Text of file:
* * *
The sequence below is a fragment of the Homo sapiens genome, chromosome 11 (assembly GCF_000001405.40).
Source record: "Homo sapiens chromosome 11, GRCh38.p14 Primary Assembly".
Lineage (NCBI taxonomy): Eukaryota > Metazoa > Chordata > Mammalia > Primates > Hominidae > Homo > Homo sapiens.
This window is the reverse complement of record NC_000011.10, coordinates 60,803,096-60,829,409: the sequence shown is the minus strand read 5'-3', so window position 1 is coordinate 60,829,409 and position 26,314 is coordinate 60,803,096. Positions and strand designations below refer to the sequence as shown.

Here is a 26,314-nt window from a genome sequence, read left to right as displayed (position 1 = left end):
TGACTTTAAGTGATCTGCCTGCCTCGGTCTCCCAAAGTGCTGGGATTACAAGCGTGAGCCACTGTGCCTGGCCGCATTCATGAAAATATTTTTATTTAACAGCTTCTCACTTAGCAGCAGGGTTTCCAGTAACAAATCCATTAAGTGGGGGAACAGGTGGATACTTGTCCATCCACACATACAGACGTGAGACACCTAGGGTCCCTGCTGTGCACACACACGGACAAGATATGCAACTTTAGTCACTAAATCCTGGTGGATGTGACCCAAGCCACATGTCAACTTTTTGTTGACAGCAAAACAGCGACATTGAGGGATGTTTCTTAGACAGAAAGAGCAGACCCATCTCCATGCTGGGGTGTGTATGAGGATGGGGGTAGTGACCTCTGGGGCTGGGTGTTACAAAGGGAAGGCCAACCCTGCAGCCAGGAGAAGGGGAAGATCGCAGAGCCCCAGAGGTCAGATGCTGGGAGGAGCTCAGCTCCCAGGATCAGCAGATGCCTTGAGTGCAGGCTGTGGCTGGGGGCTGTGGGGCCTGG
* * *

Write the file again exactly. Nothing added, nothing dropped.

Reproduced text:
The sequence below is a fragment of the Homo sapiens genome, chromosome 11 (assembly GCF_000001405.40).
Source record: "Homo sapiens chromosome 11, GRCh38.p14 Primary Assembly".
Lineage (NCBI taxonomy): Eukaryota > Metazoa > Chordata > Mammalia > Primates > Hominidae > Homo > Homo sapiens.
This window is the reverse complement of record NC_000011.10, coordinates 60,803,096-60,829,409: the sequence shown is the minus strand read 5'-3', so window position 1 is coordinate 60,829,409 and position 26,314 is coordinate 60,803,096. Positions and strand designations below refer to the sequence as shown.

Here is a 26,314-nt window from a genome sequence, read left to right as displayed (position 1 = left end):
TGACTTTAAGTGATCTGCCTGCCTCGGTCTCCCAAAGTGCTGGGATTACAAGCGTGAGCCACTGTGCCTGGCCGCATTCATGAAAATATTTTTATTTAACAGCTTCTCACTTAGCAGCAGGGTTTCCAGTAACAAATCCATTAAGTGGGGGAACAGGTGGATACTTGTCCATCCACACATACAGACGTGAGACACCTAGGGTCCCTGCTGTGCACACACACGGACAAGATATGCAACTTTAGTCACTAAATCCTGGTGGATGTGACCCAAGCCACATGTCAACTTTTTGTTGACAGCAAAACAGCGACATTGAGGGATGTTTCTTAGACAGAAAGAGCAGACCCATCTCCATGCTGGGGTGTGTATGAGGATGGGGGTAGTGACCTCTGGGGCTGGGTGTTACAAAGGGAAGGCCAACCCTGCAGCCAGGAGAAGGGGAAGATCGCAGAGCCCCAGAGGTCAGATGCTGGGAGGAGCTCAGCTCCCAGGATCAGCAGATGCCTTGAGTGCAGGCTGTGGCTGGGGGCTGTGGGGCCTGG